Do it in the fall for spring flower bed stylePublished 9:56am Monday, August 27, 2012 Updated 11:57am Monday, August 27, 2012
Now that the temperatures have cooled down, it’s time to take a good look at your flower beds. You did mark the iris that you no longer like last spring didn’t you?
And, surely you marked the areas that needed more tulips and daffodils.
Well, even if you didn’t do these spring chores, it’s time to take a good hard look at your flower bed. What do you see? Drifts of green iris leaves? A phlox that has sprouted all over and in your other perennials?
That 18-inch-tall penstemon buried in the middle of 3 foot tall gloriosa daisies?
Or maybe, it’s a plant that really looked nice in the nursery or your friend’s garden that either is not doing well or you have decided you just don’t like. No matter the garden problem, now is the time to do something about it.
Start by digging up the too large clumps of iris. Throw away or donate three-fourths of them and only replant the healthiest clumps.
Now is the time to move clashing colors of any flower to an area with a more pleasing neighborhood.
While orange and pink can look OK in a flowered skirt, it may make your teeth hurt if they are next to each other in the flower garden.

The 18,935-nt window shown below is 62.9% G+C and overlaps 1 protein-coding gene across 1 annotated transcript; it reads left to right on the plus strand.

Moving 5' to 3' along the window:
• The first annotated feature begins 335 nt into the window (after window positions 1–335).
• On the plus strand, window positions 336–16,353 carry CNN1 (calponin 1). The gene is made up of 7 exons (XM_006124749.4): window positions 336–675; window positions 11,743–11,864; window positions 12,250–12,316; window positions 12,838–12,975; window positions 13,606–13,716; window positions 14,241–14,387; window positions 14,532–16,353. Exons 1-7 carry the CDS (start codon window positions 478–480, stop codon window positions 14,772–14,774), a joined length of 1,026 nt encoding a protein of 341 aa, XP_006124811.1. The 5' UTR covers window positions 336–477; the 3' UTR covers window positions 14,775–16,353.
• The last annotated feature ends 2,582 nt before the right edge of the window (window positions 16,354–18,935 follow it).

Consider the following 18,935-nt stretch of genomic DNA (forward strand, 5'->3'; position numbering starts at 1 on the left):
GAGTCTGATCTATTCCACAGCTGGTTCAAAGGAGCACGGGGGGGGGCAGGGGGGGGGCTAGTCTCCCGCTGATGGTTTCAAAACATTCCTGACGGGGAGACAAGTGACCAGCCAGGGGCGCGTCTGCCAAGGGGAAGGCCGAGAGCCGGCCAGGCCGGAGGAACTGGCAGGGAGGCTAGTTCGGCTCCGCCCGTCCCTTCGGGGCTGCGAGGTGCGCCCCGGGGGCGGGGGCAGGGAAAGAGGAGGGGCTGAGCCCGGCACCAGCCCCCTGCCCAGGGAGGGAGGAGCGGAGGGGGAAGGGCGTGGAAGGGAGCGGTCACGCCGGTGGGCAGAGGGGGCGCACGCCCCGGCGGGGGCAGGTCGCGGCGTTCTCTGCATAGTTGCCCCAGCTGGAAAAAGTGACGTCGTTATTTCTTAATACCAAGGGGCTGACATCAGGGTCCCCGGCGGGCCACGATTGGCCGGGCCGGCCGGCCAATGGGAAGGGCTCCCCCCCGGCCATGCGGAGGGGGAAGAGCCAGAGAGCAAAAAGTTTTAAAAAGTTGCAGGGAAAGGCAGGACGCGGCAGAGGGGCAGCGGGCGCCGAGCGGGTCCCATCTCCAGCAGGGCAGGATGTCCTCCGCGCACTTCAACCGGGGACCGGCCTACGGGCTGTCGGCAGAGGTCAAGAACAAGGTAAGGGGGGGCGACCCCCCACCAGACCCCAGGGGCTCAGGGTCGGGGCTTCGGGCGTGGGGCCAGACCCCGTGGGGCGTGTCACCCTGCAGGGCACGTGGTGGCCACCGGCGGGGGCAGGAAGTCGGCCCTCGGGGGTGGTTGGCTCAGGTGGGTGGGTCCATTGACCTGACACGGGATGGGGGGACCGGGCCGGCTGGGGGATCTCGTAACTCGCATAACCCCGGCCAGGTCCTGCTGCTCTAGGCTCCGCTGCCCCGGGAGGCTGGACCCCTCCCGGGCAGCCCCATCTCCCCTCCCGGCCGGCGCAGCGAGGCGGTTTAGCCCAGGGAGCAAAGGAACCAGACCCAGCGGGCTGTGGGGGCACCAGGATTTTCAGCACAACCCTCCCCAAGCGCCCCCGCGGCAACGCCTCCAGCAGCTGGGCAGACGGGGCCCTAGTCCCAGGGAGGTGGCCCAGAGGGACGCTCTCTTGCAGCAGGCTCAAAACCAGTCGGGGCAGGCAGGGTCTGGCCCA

Then there is at least one plant that always gets powdery mildew or is decimated by bugs. Dump the darn thing.
The flower season is too short to put up with a plant that constantly needs treatment to look half way decent or even to live.
Many garden designers suggest drifts of the same color or plant. Fine if you can do it, but a bed with nothing blooming but different shades of yellow can be a bit much.
If the plant you hate is too deep-rooted to dig out, reach for the herbicide.
To be sure a nice neighbor doesn’t get the kiss of death too, put a cardboard box or a paper bag with the end cut out of it for a barrier. Don’t spray in the heat of the day as the drift could kill wanted plants, too.
Thin any plant that is crowding its neighbor. If it is blooming, mark it and do it later.
Ideally, you want each plant to have room around it for proper air circulation.
Now that you have holes in the garden, take a trip to your nearest nursery. Perennials are on sale this time of year. That is one positive.
Another is that if you need color now, there are many plants to pick from. There is plenty of time for your new or transplanted babies to get a good start before freeze-up.
Whatever you do, don’t just settle thinking, “well, it looks OK. And it’s too much trouble to do anything about it now.”
Put on your big girl panties and get out that spade or fork.
In the end it is well worth it, and you will have less work to do in the spring
Bev Johnson is a master gardener in Otter Tail County.